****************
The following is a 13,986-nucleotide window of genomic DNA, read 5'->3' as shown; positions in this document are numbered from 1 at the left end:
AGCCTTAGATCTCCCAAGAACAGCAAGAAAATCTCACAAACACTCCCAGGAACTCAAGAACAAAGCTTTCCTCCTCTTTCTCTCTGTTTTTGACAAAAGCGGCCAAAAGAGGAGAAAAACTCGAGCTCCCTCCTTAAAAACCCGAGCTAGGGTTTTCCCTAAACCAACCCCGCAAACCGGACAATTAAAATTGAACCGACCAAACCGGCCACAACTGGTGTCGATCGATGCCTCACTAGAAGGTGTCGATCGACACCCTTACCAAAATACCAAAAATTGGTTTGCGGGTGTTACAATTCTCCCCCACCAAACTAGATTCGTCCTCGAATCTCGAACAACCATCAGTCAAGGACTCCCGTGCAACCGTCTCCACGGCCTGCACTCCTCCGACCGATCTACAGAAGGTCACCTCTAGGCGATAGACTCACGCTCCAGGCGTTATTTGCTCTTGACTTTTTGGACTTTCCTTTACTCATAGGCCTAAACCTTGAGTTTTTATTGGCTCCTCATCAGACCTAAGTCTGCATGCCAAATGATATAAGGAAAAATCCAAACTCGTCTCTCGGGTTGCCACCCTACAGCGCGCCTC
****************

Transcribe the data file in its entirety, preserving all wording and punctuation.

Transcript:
The following is a 13,986-nucleotide window of genomic DNA, read 5'->3' as shown; positions in this document are numbered from 1 at the left end:
AGCCTTAGATCTCCCAAGAACAGCAAGAAAATCTCACAAACACTCCCAGGAACTCAAGAACAAAGCTTTCCTCCTCTTTCTCTCTGTTTTTGACAAAAGCGGCCAAAAGAGGAGAAAAACTCGAGCTCCCTCCTTAAAAACCCGAGCTAGGGTTTTCCCTAAACCAACCCCGCAAACCGGACAATTAAAATTGAACCGACCAAACCGGCCACAACTGGTGTCGATCGATGCCTCACTAGAAGGTGTCGATCGACACCCTTACCAAAATACCAAAAATTGGTTTGCGGGTGTTACAATTCTCCCCCACCAAACTAGATTCGTCCTCGAATCTCGAACAACCATCAGTCAAGGACTCCCGTGCAACCGTCTCCACGGCCTGCACTCCTCCGACCGATCTACAGAAGGTCACCTCTAGGCGATAGACTCACGCTCCAGGCGTTATTTGCTCTTGACTTTTTGGACTTTCCTTTACTCATAGGCCTAAACCTTGAGTTTTTATTGGCTCCTCATCAGACCTAAGTCTGCATGCCAAATGATATAAGGAAAAATCCAAACTCGTCTCTCGGGTTGCCACCCTACAGCGCGCCTC